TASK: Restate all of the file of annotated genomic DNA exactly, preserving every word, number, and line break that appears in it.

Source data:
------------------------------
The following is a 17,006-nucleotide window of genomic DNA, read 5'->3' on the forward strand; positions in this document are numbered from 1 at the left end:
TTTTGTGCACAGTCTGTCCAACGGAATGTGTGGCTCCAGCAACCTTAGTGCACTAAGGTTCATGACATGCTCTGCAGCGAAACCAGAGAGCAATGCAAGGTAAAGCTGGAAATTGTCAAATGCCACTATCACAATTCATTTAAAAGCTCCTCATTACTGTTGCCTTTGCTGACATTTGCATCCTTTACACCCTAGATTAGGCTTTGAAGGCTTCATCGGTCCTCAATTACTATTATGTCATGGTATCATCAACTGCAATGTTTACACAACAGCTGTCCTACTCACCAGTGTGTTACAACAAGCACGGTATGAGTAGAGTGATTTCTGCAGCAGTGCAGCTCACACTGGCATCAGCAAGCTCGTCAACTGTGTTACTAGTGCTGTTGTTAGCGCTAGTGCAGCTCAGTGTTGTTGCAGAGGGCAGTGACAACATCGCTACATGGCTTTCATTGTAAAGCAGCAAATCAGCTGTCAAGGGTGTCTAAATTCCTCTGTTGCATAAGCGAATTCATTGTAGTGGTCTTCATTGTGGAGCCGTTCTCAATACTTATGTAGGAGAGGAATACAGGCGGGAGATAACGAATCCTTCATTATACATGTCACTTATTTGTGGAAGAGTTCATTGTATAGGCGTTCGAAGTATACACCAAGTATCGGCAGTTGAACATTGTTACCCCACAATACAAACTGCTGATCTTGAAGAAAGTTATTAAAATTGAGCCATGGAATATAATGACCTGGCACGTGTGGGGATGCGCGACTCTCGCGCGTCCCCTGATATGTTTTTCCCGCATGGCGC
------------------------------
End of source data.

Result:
The following is a 17,006-nucleotide window of genomic DNA, read 5'->3' on the forward strand; positions in this document are numbered from 1 at the left end:
TTTTGTGCACAGTCTGTCCAACGGAATGTGTGGCTCCAGCAACCTTAGTGCACTAAGGTTCATGACATGCTCTGCAGCGAAACCAGAGAGCAATGCAAGGTAAAGCTGGAAATTGTCAAATGCCACTATCACAATTCATTTAAAAGCTCCTCATTACTGTTGCCTTTGCTGACATTTGCATCCTTTACACCCTAGATTAGGCTTTGAAGGCTTCATCGGTCCTCAATTACTATTATGTCATGGTATCATCAACTGCAATGTTTACACAACAGCTGTCCTACTCACCAGTGTGTTACAACAAGCACGGTATGAGTAGAGTGATTTCTGCAGCAGTGCAGCTCACACTGGCATCAGCAAGCTCGTCAACTGTGTTACTAGTGCTGTTGTTAGCGCTAGTGCAGCTCAGTGTTGTTGCAGAGGGCAGTGACAACATCGCTACATGGCTTTCATTGTAAAGCAGCAAATCAGCTGTCAAGGGTGTCTAAATTCCTCTGTTGCATAAGCGAATTCATTGTAGTGGTCTTCATTGTGGAGCCGTTCTCAATACTTATGTAGGAGAGGAATACAGGCGGGAGATAACGAATCCTTCATTATACATGTCACTTATTTGTGGAAGAGTTCATTGTATAGGCGTTCGAAGTATACACCAAGTATCGGCAGTTGAACATTGTTACCCCACAATACAAACTGCTGATCTTGAAGAAAGTTATTAAAATTGAGCCATGGAATATAATGACCTGGCACGTGTGGGGATGCGCGACTCTCGCGCGTCCCCTGATATGTTTTTCCCGCATGGCGC